Deep Learning for AI

 Todays presentation is a lecture by Turing award winner Yoshua Bengio presented at the Heielberg Laureate Forum in 2019.  It provides a higher level overview of the current state of the art and future directions than the kind of info you get in something like yesterdays nuts and bolts full stack lecture.

This lecture will look back at some of the principles behind the recent successes of deep learning as well as acknowledge current limitations, and finally propose research directions to build on top of this progress and towards human-level AI. 

Notions of distributed representations, the curse of dimensionality, and compositionality with neural networks will be discussed, along with the fairly recent advances changing neural networks from pattern recognition devices to systems that can process any data structure thanks to attention mechanisms, and that can imagine novel but plausible configurations of random variables through deep generative networks.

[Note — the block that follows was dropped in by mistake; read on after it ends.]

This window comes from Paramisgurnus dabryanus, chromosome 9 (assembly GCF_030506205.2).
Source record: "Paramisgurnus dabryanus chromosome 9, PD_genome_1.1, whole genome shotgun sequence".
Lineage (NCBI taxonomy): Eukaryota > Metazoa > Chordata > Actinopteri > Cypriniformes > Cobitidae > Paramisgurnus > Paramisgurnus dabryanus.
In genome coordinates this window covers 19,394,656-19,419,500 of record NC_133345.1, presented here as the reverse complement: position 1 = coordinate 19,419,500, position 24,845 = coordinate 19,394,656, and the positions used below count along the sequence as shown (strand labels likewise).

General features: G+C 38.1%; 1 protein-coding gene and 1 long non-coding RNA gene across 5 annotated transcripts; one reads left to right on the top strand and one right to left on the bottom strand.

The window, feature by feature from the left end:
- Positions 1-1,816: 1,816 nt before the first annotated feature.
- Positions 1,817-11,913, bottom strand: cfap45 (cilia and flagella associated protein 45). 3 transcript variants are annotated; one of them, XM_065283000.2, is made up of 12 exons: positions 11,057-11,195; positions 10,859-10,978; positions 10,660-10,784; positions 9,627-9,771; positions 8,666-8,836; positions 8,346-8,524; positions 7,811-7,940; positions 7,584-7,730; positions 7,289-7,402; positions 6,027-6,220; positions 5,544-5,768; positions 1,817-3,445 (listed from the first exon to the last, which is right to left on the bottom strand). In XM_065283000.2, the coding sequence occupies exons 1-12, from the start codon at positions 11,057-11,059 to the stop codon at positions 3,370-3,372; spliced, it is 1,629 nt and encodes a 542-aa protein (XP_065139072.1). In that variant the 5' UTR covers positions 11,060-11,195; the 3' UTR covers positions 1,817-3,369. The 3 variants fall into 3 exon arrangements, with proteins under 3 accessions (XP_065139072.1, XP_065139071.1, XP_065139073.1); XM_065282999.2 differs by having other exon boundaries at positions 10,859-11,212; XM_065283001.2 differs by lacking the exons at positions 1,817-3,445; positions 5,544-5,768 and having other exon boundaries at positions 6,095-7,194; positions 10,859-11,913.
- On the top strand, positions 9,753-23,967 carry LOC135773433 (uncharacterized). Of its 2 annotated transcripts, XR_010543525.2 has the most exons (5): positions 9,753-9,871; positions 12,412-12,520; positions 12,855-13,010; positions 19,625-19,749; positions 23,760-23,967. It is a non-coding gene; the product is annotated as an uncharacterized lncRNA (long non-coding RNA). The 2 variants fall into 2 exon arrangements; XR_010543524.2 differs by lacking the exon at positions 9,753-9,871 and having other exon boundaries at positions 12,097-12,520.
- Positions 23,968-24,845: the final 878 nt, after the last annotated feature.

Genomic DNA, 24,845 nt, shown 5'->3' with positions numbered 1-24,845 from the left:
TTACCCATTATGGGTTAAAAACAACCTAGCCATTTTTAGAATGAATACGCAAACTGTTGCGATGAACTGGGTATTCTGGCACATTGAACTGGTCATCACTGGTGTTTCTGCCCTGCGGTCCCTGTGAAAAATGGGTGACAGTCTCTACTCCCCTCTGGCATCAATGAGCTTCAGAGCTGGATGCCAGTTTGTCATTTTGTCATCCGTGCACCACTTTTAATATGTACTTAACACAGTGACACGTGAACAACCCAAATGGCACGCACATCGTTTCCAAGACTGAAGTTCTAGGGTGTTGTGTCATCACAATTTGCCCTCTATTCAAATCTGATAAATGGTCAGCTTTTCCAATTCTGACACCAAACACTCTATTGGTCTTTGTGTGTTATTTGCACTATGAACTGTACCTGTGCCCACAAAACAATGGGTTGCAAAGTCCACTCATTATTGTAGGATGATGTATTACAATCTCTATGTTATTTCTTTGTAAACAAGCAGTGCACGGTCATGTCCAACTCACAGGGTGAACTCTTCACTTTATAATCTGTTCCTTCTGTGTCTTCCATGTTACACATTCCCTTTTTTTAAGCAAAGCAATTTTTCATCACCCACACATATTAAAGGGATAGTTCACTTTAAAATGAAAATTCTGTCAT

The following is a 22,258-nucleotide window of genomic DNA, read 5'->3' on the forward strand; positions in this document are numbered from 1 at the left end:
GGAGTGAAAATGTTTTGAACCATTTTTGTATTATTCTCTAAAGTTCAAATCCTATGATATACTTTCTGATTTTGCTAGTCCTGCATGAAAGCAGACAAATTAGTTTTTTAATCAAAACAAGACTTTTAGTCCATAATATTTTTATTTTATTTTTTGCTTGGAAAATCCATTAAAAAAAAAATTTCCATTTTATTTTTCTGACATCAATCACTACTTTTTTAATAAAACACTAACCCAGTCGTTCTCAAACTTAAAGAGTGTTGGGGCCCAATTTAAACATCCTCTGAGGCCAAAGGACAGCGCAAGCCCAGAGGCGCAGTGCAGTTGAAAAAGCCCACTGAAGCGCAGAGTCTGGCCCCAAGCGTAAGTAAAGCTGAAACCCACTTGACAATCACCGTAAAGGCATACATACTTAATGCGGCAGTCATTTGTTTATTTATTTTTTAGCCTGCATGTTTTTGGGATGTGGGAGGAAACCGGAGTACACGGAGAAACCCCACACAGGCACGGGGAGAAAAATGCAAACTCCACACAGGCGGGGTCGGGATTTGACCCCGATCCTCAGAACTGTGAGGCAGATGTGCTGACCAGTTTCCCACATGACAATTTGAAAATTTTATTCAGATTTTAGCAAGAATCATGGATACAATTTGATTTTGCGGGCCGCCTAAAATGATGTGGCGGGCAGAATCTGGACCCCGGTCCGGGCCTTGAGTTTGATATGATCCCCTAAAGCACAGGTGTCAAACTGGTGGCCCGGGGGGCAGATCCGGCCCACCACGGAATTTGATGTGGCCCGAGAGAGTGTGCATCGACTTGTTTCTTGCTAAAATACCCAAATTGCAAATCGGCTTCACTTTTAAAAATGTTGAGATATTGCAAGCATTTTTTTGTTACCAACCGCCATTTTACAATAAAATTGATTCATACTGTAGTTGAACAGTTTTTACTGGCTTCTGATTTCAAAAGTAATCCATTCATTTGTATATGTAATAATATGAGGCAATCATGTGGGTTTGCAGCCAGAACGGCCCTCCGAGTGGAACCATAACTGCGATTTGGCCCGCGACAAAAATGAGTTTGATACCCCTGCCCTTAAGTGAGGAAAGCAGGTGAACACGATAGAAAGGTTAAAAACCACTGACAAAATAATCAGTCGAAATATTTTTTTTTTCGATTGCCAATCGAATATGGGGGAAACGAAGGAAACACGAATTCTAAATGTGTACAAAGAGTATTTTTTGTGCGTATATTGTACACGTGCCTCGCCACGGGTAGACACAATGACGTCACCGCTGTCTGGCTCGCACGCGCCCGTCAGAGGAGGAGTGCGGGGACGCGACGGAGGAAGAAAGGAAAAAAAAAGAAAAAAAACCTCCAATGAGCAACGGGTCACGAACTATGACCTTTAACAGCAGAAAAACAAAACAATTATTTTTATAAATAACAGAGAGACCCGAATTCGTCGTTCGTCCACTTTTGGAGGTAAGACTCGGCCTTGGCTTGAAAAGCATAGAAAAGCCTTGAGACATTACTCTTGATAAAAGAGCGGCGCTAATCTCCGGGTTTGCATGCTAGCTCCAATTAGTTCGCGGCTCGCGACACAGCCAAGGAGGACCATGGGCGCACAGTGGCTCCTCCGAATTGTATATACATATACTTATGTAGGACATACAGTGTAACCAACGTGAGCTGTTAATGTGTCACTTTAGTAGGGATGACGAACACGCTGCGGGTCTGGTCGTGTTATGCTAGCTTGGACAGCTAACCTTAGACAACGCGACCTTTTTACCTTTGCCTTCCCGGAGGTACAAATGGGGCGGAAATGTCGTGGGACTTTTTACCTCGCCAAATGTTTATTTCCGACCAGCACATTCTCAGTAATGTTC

At the same time, analyzing the mistakes made by these systems suggests that the dream of learning a hierarchy of representations which disentangle the underlying high-level concepts (of the kind we communicate with language) is far from achieved. 
This suggests new research directions for deep learning, in particular from the agent perspective, with grounded language learning, discovering causal variables and causal structure, and the ability to explore in an unsupervised way to understand the world and quickly adapt to changes in it.


1:  The whole discussion on misconceptions associated with local minima in deep learning systems is an interesting one.  

It provides some intuition for the very non-intuitive strategy seen in some architectures to actually increase the dimensionality of the system to improve the ability to get to a solution.


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